Tim: For the Foundations courses, the only prerequisite is basic computer skills. We teach everything else! We’re still, of course, looking for students that show problem-solving skills and are excited to learn. But the Foundations course lowers the barrier of entry to experiencing The Iron Yard.

Tim: Sprint Courses are designed for people who already have a little bit of knowledge about coding and want to level-up in their career. You don’t have to be an expert or a developer at all, but you should be familiar with HTML and CSS and have idea of what version control tools like Github are used for.

For Sprint courses, will applicants need to take a coding challenge?

Eric: There’s no coding challenge. We believe it’s our job to teach code, we just want to make sure people are ready for a deep-dive into JavaScript.

Here’s a good gut check: if you have a basic skill set that you would get from graduating from the Foundations course, then you are a great fit for the Sprint course. The ideal candidate is someone who probably has had exposure to these things in their professional experience.

Is job placement included in the Sprint or Foundations courses?

Tim: No, and that's a really critical distinction. The reality is that if you want to get a developer job in three months, then then Immersive format is the best way. Format has a really big influence on outcomes and we hear time-and-again from our Immersive students that there’s no way they would have accomplished what they did in a part-time course. We don't compare the Foundations and Sprints to the Immersives at all. They're completely different experiences, and they're courses designed for students with completely different outcomes goals.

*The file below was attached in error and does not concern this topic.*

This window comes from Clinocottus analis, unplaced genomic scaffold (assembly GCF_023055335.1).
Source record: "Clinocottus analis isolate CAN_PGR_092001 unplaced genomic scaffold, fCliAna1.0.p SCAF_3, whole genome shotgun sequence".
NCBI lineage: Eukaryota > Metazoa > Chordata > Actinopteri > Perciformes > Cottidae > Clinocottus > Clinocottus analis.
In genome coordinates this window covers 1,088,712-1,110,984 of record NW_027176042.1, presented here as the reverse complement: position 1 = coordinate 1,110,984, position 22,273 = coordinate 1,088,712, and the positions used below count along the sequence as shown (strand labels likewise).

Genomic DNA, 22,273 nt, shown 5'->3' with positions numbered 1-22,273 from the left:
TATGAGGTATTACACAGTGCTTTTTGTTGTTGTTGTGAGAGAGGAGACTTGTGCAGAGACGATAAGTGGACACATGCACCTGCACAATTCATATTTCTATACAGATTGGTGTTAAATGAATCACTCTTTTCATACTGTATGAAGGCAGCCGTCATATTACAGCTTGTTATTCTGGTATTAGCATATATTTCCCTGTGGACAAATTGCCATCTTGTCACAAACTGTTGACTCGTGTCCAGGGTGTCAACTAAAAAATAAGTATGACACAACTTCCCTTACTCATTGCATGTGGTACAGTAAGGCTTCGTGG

Even though it’s a deep-dive, there's no career support element to our Sprint Courses because they’re designed for someone who's advancing a career they’ve already started by adding a very specific skill to their skill set. Sprint Courses are a part of a career path that students have already put themselves on, whereas an Immersive student is usually using The Iron Yard as the launch pad to a new career path.

We’ve already run several Foundations Courses and they’ve been great. Some of our students determined that they wanted to continue to pursue coding as a career. And for others, they walked away saying, "I feel better because I know how to build a website, but I don't think I want to do this as a job," and that's also a great outcome.

Will these new Foundations and Sprint Courses be taught by the Immersive instructors too?

Tim: Neither of those will be taught by our Immersive instructors, and for good reasons. Our Immersive instructors are full-time employees, so asking them to also teach on nights and weekends is too much and would take away from the attention they commit to students pursuing a career change. So we'll be hiring new instructors for Foundations and Sprint Courses.

Tell us about the teaching style for these courses? Will there be a lot of homework? Projects? Lecture?